Furthermore, a perception check isn't necessarily going to reveal much information, either. A good perception check might give this: "you notice that none of the flagstones in this corridor have grout between them." <----- thats what i was responding to


Pathfinder Maps, Roleplaying Game Subscriber
BigNorseWolf wrote:


MDT wrote:


Here are a couple of examples :

A) Corridor that's 100 feet long. There's a magical trap on the opposite end that casts Chain Lightning down the corridor whenever a spike rises out of the floor in front of it. The spike is raised via a pressure plate 20 feet from the opposite end of the corridor. The mechanical trigger is findable via normal trap detection, however, Detect Magic won't do anything for you, as the magical trap is 80 feet away when you step on the trigger.

-The distance from the actual trap to the party is 100 feet. The trap has no sensing mechanism that will detect the party in order to target them because 100 feet is outside of the range of both alarm and magic mouth.

Chain lightning is not an AOE spell, it is targeted. Since the trap can't target the party it can't cast on them.

Jesus, I didn't realize you needed everything exactly correct. Change the trap to a fireball that's always targeted at the square the trigger is in. Or, if you don't like that one, pick any spell with a line of effect long enough to fill the corridor. The specific spell is irrelevant, as long as it can hit where they are. The point of the example was how a mechanical trap could trigger a spell outside detect magic range.

BigNorseWolf wrote:


MDT wrote:


B) A continuous magical flame is set up in the wall, but blocked by a 1 foot thick stone. A mechanical trigger in the hallway causes the block to drop down and release the flame thrower across the area where the trigger is.

-Thats some sort of home brew spell fire so i'm not sure what to make of it.

I have no idea what you're talking about. It's just a continuous enlarged flame blade (as one example).

BigNorseWolf wrote:


MDT wrote:


C) A trigger trap releases a ball upon which Anti-Magic Zone has been cast, the ball rolls down a tunnel and slams into place over the opening to a room the adventurers are in. The Anti-Magic zone assures they can't magic their way out of the room, and the stone's sheer size is too heavy to move (plus wedges slide down behind it).

-The ball needs access to the party, which means the party can see it up there. The AMF won't cover much area, because it doesn't have the same radius at the ground that it does at the ceiling.

Now you're just ignoring what I said.

Ever see Raiders of the Lost Arc? Right in the opening, where the big rolling ball came tumbling down the corridor? Imagine that slamming into the opening of a room after dropping down a tunnel from above. Take an L shapped tunnel (going up into the ceiling, inverted L). The ball is on the top leg of the L, completely unseeable from below. The rods holding it in place are released by the trigger in the room. When they are released, the ball rolls forward and drops down in the doorway. BOOM. Now, you do have a point about the antimagic field limited range. So, instead of the ball having it on it, there ceiling is 10 feet off the floor, and every 10 feet there is a small hole drilled in the ceiling that stops one inch from the top of the ceilng. A small ball with Anti-Magic falls into this hole once the big stone is dropped. This covers the entire room in anti-magic. However, since the balls were beyond 1 foot of stone before rolling into the tubes that lead to the ceiling, they were undetectable by magic.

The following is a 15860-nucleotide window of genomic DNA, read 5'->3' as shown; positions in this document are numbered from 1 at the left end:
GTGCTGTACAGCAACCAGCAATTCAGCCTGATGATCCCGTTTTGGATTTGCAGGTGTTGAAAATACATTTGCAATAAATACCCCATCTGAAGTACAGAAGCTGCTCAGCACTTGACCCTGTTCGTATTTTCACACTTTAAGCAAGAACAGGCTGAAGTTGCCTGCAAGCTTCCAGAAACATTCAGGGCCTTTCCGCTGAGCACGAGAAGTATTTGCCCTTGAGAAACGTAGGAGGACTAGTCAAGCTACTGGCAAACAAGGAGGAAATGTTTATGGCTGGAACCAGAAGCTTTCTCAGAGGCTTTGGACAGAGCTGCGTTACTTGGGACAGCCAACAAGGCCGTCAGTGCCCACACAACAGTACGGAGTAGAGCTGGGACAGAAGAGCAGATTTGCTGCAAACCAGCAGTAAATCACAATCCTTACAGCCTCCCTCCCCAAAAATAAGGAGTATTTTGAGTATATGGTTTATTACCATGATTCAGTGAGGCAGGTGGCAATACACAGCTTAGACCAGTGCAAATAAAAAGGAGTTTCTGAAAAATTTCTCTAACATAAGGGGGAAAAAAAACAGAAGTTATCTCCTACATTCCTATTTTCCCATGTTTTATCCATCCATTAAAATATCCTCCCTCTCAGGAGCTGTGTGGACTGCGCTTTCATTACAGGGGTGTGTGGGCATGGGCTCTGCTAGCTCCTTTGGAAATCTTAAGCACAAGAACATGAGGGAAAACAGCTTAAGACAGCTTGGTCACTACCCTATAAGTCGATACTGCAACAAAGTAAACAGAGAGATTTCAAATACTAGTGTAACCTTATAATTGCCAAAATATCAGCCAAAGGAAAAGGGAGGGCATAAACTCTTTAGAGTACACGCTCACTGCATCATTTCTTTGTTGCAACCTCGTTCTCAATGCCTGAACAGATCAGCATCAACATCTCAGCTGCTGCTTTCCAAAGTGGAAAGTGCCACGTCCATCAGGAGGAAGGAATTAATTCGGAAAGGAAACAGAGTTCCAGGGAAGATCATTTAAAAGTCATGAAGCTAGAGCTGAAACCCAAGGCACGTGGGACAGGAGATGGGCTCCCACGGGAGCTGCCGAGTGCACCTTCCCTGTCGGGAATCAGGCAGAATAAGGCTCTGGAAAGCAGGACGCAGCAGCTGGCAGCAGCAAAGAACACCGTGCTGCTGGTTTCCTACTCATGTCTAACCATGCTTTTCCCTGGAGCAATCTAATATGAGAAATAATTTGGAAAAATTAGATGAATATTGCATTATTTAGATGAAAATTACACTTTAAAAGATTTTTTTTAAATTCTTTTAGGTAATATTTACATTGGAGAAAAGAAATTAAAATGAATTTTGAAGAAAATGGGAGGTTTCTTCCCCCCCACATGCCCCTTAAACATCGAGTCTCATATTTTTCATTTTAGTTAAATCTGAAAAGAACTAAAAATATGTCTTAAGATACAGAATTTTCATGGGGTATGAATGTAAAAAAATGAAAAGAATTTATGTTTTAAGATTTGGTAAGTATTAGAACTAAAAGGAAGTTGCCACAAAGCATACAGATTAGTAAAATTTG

If you really want to be nasty, have fire-ball traps on the big giant round stone that falls in, so that no matter which side faces the room, it fires off a fireball every round.


BigNorseWolf wrote:

I was combining responses and didn't differentiate between them very well. My bad.

No worries, I was wondering how you were leaping and bounding to conclusions!

Anyway, what is wrong with a trap that is based on the following:

1. A pressure plate than when stepped upon by someone weighing x lbs or more causes a section of wall to open up.

2. Once the wall has opened up, the object triggering the pressure plate is now the center of say a fireball that comes from this new opening.

Normally the wall blocks line of sight/effect to the source of the fireballs, but when the pressure plate triggers the trap that barrier is removed.

Seems a perfectly fine trap to me. It's a magical trap with a mechanical trigger. Detect magic does not locate it, but searching for traps certainly will (assuming it meets the DC of course).

If you recognize that traps are made by people at great expense, then you have to have some logic behind them.

1. What was the purpose for which the trap was placed here?
2. Is that still being served or has it been co-opted?
3. How are those that are aware of the trap dealing with its presence in their lives?

Honestly this last bit is about dungeon/world crafting that abhors the idea of monsters spawning in rooms then waiting patiently for PCs to come along to kill them for the treasure with which they were spawned.

-James

Osirion

Pathfinder Adventure Path Charter Subscriber

Personally, I think designing traps so that the 'magic' bit of them is always far away from the trigger will just frustrate the players. I've found the best way to handle this kind of thing is to just allow it. Now, of course, allowing it comes with its own problems: